Catch Beach Worms
This video demonstrates the ins and outs of catching beach worms and how to prepare them alive for storage at home for up to a day or so.
The video includes many tips to help you master the art of beach worming so that you too can catch yourself some of the best live bait for bream, whiting and many other species. The footage was taken on the south coast of New South Wales.
What you will need to catch beech worms is 3 things; a pair of beach worming pliers, a stocking and some pilchards.
Giant Beach Worms are collected by anglers for bait. They live in the sand and eat dead fish, seaweed and pipis. They can grow up to 2.5m long and you can find them in the surf zone of sandy beaches throughout south-eastern Australia.
There are 2 types of beach worms, pink heads and green heads. Pink heads are really long and skinny, whereas green heads are shorter and thicker. With the pink heads you really have to take your time to avoid snapping them off. In hard, dense sand once you grab the head you will need to dig down and gain another grip on the worms body. Depending on the length of the worm you may need to do this several times before the worm finally ‘pops’ free and comes out. Larger green heads will also require digging out, whereas smaller green heads up to about a foot long can be pulled out in one motion when you grab the head.
Beach worming can be very difficult to get the hang of. The following tips will help make catching your first few worms much easier.
Catching the worms:
- Make sure you have your 3 pieces of equipment; plastic worming pliers, stocking, pilchards. Cut a few centimeters off one arm of the worming pliers.
- Target the worms that are furthest up the beach away from the breaking waves. This way you will have more time to get them to rise and you will not get as wet in the process.
- Being able to identify the type of worm prior to grabbing it will help determine the method of extraction. If in doubt, just dig them out.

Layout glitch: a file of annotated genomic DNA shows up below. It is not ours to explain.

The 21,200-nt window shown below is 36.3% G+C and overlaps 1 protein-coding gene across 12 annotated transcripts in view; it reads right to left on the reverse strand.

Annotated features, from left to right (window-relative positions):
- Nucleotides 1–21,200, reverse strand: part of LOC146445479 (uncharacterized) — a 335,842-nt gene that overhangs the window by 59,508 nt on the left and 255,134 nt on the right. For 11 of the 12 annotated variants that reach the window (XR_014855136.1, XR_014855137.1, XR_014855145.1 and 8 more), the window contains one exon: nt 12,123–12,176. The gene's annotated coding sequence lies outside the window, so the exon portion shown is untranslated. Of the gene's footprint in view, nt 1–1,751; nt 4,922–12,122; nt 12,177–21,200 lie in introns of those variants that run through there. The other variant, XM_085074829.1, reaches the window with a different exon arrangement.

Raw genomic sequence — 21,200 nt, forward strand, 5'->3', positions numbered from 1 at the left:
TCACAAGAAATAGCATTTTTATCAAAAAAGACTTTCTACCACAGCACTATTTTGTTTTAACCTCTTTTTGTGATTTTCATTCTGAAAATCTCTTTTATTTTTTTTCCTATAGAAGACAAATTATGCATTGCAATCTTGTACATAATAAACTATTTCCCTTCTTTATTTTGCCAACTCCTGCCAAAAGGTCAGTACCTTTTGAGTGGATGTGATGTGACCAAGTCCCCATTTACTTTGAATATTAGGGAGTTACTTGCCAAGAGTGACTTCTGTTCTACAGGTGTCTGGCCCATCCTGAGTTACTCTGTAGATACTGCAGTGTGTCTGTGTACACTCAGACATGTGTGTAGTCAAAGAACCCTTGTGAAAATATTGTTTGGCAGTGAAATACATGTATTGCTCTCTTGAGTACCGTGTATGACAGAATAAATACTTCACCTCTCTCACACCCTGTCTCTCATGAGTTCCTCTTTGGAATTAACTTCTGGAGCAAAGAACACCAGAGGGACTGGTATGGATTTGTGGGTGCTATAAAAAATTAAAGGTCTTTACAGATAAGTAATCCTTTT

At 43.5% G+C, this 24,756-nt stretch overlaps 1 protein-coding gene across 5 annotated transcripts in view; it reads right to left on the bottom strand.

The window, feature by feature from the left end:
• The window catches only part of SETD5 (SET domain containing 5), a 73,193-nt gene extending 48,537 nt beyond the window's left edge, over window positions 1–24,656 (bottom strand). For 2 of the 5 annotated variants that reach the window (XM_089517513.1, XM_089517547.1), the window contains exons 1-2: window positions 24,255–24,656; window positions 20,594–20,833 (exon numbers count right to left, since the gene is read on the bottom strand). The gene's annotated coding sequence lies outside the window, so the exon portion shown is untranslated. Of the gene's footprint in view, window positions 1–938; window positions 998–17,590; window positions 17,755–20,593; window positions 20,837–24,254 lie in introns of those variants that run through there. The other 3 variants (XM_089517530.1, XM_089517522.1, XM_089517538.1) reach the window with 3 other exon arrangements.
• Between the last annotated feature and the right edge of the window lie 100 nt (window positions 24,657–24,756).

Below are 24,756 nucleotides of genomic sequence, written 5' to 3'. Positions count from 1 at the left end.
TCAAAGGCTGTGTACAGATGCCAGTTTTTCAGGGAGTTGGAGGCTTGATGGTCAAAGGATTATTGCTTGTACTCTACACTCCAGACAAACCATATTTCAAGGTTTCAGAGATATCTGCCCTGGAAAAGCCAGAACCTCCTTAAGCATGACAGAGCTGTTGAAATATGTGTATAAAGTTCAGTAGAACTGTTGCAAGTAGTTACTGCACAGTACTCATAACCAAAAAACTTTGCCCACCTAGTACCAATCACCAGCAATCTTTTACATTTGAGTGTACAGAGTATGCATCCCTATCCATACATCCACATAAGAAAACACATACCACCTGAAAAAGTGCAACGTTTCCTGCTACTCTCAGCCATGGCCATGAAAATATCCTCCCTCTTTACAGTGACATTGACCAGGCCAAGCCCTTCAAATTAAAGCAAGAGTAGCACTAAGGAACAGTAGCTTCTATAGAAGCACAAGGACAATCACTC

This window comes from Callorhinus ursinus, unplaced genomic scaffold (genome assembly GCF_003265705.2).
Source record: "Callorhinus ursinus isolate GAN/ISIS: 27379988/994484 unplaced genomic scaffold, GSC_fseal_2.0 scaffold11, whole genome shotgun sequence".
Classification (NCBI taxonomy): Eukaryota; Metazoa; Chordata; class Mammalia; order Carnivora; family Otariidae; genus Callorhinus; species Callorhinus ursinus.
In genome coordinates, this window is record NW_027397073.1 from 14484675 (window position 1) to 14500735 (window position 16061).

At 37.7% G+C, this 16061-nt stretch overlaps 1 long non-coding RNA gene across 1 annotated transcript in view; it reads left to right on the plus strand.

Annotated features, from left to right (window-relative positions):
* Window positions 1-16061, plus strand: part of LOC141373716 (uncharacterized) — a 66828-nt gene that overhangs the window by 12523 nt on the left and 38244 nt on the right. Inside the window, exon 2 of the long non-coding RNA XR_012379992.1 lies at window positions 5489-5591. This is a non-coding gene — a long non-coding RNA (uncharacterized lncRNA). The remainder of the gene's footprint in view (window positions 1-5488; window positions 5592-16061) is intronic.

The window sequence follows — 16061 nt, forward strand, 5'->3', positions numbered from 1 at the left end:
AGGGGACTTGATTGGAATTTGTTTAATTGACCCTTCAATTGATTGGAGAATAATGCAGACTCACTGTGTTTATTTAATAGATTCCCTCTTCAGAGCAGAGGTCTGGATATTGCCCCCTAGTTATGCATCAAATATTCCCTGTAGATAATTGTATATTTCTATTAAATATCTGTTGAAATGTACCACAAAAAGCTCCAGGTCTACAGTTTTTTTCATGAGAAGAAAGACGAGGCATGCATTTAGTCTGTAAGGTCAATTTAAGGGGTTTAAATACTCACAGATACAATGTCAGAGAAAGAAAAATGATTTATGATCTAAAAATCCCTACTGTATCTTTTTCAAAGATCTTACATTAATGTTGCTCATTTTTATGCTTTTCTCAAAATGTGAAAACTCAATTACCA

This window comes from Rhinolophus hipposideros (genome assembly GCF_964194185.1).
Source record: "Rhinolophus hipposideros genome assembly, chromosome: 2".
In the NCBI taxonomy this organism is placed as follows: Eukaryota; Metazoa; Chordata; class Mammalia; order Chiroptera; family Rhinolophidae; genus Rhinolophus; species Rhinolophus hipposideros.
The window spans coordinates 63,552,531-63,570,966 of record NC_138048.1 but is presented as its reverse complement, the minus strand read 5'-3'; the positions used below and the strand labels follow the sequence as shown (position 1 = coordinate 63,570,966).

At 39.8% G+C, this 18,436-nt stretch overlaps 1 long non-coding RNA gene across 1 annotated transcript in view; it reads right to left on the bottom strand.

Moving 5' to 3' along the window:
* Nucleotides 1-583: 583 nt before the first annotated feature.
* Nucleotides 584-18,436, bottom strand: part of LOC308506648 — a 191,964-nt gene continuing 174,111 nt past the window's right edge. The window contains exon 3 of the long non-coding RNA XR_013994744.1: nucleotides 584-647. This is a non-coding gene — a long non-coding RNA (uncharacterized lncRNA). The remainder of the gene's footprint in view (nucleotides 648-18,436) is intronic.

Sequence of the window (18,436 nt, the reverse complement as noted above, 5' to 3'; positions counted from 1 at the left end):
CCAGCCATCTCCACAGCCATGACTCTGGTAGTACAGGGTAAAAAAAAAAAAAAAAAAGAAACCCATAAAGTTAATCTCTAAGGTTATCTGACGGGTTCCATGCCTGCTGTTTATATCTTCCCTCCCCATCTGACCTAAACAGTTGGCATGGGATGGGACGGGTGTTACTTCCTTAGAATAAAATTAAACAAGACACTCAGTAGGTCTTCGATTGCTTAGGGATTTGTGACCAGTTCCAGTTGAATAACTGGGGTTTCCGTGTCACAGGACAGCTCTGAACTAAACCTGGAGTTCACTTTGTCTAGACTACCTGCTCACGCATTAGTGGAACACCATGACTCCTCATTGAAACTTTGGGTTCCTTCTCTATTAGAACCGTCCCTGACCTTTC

- Push about 6-8 pilchards all the way down to the end of your stocking. This will be your ‘stinky’. Once the wave has come all the way up the beach and is about to start receeding down the beach wave your stinky back and forth in the waves as wide as you can and let the oily fish smell get dispersed by the waves.
- What you are looking for is a little head popping u out of the sand. Where its head is you will see a v-shape in the water as it parts around the worms head.
- Once you see a worm position yourself next to the worm sideways to the waves with the worm positioned between your feet.
- As the last of the water washes down the slope bring the stinky towards the worm and let the last of the water wash the smell of the stinky over the worms position. The worm will pop out of the sand, and at this point bring the sticky closer to it, about 1cm away and about 1cm off the sand. DO NOT LET THE STINKY TOUCH THE WORM.
- The worm will arch its ‘neck’ out of the sand and grab hold of the stinky. At this point stealthfully slide your pliers around the worms head and quick as a flash grab the worm tightly, but not too tight as to crush it’s head completely. DO NOT LET THE PLIERS TOUCH THE WORMS HEAD BEFORE GRABBING IT.
- If the worm is large you will need to throw your stinky up the beach and dig with your free hand next to the worm to gain another purchase further down the body. When you grab the body do so with a small amount of sand between your hand and the worm because they are very slippery. All the while you are gently lifting the worm from the sand. If you feel major resistance from the worm do not force it otherwise it will break. You will feel when it is ready to come out as you apply constant upward pressure. You may have to dig down a few times grabbing the body bit by bit until the whole worm emerges.
- Put the worm in a bucket and continue worming. Tip: Having a bait bucket on your waste will help save time and is the preferred way to stow your worms while worming.
Preparing the worms for bait:
- On the beach find some nice fluffy sand at the top of the high tide mark.
- Scrape away the hot sand on the top and pour your worms into the hole created.
- Put a layer of sand about an inch thick into the bottom of your bucket.
- Coat the worms in the light, fluffy, cool sand in the same way as you would breadcrumb a piece of fish then place them in the bucket. Coating the worms helps keep their protective slime in tack and also makes them easier to handle when baiting a hook.
- Once you have coated all of the worms cover them in a layer of sand about an inch or so.
- When you get home stow them in a cool place in the shade. The best way to keep them longest is to put an ice bottle next to them. Kept like this they will last a day or so. If you put them in the fridge or if the air temperature around them is too hot they won’t last as long. You can freeze them individually and they will still make good bait, but obviously not as good as they are fresh and still wriggling.